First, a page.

This latest FT-Statista ranking of fast-growing European companies illustrates the changing fortunes of some sectors since the Covid pandemic took hold, in 2020.
The companies that made the final cut were sufficiently resilient — and, in some cases, lucky — to survive a collapse in demand caused by coronavirus restrictions, trade frictions due to Brexit, and a long-running global supply chain squeeze.
This show of strength, and a growing optimism in some quarters about the global economy, mean many business leaders are confident of better performance in the forthcoming year — despite the new risks posed by labour shortages, rising inflation, Russia’s invasion of Ukraine and soaring energy prices.
Deloitte research in January showed that many UK business leaders were planning to increase investment this year, in expectation of strong UK and global demand for their companies’ goods and services. And London’s tech start-ups attracted a record $25.5bn in venture capital investment last year, more than double the level in 2020.
An in-depth FT special report about this sixth annual FT 1000 list, to be published on March 21, will analyse the extent to which current economic threats might change companies’ fortunes yet again, and assess which sectors may be in line for an “Omicron bounce” as the risks posed by the variant recede.
The ranking, compiled with Statista, a research company, lists the European companies that achieved the highest compound annual growth rate in revenue between 2017 and 2020. The minimum CAGR required to make the list was 36.5 per cent — a notch above the 35.5 per cent needed for last year’s ranking.
The full report featuring case studies and analysis will be published in print and online on March 21
In a nod to the circular economy, Swappie, a Finland-based marketplace for refurbished smartphones, has knocked Bulb Energy off the top spot this year, with a CAGR of 477 per cent. Bulb, Britain’s seventh-biggest energy supplier, went into “special administration” in November when its risky hedging strategy for managing energy market volatility led to its collapse — and forced the UK government to prop it up with a taxpayer-funded loan.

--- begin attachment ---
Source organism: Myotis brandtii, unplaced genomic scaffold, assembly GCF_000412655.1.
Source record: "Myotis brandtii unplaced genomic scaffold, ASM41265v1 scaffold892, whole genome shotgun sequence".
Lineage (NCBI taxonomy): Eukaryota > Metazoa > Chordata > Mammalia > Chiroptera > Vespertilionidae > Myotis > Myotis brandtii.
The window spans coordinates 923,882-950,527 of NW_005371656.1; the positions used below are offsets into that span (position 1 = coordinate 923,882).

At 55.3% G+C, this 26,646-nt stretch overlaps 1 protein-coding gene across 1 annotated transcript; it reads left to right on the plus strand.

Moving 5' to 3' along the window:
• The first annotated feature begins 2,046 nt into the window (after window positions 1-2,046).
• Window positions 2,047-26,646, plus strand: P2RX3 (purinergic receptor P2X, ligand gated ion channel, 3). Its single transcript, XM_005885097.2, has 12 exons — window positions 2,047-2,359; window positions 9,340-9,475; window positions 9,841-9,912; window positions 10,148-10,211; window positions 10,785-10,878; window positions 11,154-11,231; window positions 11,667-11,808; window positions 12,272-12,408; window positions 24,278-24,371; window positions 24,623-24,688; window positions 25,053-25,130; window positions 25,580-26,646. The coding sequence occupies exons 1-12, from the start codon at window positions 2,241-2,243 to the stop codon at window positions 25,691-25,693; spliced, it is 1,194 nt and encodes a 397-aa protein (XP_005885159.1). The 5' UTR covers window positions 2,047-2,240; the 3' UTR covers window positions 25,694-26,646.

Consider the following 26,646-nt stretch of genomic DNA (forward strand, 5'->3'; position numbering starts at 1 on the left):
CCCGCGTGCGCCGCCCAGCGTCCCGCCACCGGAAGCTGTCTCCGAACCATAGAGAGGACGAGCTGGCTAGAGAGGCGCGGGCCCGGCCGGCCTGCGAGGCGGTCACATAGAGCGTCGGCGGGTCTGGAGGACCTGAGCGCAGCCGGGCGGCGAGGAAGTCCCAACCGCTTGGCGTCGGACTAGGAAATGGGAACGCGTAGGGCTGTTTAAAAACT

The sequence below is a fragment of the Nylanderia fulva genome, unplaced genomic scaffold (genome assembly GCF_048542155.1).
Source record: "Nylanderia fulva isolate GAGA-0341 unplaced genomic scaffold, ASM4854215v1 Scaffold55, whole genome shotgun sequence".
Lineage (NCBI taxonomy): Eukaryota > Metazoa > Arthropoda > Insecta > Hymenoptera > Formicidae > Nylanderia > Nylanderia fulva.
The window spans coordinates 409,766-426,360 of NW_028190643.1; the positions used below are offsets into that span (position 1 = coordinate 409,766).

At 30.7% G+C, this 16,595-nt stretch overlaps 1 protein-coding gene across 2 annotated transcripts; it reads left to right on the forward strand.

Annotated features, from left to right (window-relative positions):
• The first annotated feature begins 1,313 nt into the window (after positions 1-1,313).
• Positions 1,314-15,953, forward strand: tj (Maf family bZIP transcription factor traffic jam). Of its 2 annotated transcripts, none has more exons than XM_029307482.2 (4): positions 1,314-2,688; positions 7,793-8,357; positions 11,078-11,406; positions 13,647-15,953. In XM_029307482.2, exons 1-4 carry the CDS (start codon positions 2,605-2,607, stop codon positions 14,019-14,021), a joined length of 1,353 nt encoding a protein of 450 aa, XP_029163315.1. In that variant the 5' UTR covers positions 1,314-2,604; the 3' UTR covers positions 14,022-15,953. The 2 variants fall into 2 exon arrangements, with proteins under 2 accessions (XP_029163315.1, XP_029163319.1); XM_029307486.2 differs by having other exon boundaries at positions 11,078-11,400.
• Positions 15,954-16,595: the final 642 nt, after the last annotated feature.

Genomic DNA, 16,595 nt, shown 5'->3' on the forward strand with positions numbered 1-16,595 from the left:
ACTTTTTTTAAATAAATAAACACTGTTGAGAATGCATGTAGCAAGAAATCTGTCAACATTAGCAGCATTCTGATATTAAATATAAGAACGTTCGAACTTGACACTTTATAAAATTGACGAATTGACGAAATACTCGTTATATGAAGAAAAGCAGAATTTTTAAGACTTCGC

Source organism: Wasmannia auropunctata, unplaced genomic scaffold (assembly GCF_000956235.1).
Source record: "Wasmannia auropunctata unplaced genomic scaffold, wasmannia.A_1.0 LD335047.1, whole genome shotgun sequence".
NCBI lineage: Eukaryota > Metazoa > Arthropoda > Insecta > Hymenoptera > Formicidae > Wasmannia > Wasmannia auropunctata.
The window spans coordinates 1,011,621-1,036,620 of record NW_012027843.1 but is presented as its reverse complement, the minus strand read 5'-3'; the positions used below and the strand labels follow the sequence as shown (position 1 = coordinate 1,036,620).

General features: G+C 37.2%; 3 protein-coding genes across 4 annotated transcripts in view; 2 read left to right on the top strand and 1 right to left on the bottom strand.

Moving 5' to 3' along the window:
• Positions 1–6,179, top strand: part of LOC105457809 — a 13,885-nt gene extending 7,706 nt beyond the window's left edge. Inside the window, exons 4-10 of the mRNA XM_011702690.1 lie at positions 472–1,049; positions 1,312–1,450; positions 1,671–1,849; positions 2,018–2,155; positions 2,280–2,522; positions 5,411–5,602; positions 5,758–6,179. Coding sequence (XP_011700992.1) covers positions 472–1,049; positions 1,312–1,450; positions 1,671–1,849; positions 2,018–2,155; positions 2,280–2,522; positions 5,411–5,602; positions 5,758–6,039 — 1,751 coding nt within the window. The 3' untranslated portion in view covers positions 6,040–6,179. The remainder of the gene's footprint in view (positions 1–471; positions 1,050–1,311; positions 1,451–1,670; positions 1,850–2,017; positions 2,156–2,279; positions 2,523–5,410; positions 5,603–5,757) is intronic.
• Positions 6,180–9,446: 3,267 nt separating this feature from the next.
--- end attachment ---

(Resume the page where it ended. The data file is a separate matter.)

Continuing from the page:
Kilo Health, a Lithuanian digital healthcare company, comes in second this year with a 2017-20 revenue CAGR of 450 per cent. Kilo is followed by OCI Group, a UK-based supply chain procurement business — which ratcheted up a CAGR of 409.6 per cent over the same period — and OnlyFans, the UK-based digital platform best known for selling user-created pornography to subscribers.
As with last year, the top 10 is made up of new entrants to the ranking. But, on the list overall, there are 306 companies that also appeared in the previous edition. A total 117 companies have won a place on the ranking in three consecutive years.
The sectoral mix this year is broadly in line with the 2021 ranking: technology leads with a fifth of companies on the list, followed by construction and retail. However, retail has boosted its share of the ranking to 8.6 per cent from just under 6 per cent last year.
Italy is the country with the most entries on the list, with 235. Second is Germany with 194, followed by the UK with 155. As with last year, London is the city with the greatest number of fast-growing companies (81), followed by Paris (34) and Milan (33).
Scroll to the bottom of the interactive table for the full methodology.